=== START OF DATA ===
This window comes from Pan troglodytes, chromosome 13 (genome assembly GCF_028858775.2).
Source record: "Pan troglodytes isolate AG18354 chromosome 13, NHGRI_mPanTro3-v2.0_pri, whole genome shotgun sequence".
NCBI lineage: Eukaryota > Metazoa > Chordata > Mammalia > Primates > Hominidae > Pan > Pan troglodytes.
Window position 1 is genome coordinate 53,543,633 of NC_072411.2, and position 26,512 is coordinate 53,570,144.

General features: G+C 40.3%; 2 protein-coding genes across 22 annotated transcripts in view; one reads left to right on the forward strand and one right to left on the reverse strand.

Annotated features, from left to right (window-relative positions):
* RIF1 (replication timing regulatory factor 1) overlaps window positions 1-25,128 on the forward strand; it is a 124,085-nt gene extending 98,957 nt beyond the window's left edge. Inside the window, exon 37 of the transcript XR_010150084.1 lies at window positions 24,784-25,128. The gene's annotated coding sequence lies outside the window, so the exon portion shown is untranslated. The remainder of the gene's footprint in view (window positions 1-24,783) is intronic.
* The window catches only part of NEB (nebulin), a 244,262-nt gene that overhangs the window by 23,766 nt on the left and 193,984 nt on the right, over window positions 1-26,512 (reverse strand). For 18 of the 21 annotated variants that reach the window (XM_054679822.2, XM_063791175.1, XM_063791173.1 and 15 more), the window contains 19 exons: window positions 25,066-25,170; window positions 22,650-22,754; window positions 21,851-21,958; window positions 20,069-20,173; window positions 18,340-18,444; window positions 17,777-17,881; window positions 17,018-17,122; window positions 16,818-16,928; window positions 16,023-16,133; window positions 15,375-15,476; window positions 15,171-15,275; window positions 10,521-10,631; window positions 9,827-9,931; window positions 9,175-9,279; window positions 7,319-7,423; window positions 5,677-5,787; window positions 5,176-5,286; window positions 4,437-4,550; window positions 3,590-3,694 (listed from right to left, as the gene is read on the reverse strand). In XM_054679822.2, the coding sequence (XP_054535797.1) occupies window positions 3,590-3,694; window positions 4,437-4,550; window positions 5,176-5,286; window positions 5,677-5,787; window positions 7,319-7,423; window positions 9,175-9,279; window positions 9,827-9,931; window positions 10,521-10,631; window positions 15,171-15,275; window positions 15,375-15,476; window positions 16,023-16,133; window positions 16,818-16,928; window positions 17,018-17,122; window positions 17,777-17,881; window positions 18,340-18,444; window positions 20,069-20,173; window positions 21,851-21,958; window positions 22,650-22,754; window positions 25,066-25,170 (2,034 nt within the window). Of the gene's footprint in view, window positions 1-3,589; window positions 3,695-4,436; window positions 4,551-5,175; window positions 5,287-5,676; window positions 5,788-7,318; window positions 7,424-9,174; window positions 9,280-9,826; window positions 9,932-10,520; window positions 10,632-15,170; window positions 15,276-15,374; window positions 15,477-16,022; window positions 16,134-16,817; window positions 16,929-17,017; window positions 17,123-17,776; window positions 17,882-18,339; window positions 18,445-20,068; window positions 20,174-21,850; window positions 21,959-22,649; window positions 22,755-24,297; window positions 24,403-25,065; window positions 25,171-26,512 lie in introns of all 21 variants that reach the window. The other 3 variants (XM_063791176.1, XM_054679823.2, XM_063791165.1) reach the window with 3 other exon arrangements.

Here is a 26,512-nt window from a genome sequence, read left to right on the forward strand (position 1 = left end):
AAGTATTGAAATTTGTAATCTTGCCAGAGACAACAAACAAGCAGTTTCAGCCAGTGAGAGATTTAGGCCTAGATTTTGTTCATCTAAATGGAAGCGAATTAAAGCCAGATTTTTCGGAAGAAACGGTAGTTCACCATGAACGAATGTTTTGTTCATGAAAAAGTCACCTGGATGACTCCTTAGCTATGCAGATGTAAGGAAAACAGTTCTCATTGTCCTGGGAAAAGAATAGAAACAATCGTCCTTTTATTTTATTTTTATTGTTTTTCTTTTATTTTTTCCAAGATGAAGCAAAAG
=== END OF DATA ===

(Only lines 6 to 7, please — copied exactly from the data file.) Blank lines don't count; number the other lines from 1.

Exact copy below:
Annotated features, from left to right (window-relative positions):
* RIF1 (replication timing regulatory factor 1) overlaps window positions 1-25,128 on the forward strand; it is a 124,085-nt gene extending 98,957 nt beyond the window's left edge. Inside the window, exon 37 of the transcript XR_010150084.1 lies at window positions 24,784-25,128. The gene's annotated coding sequence lies outside the window, so the exon portion shown is untranslated. The remainder of the gene's footprint in view (window positions 1-24,783) is intronic.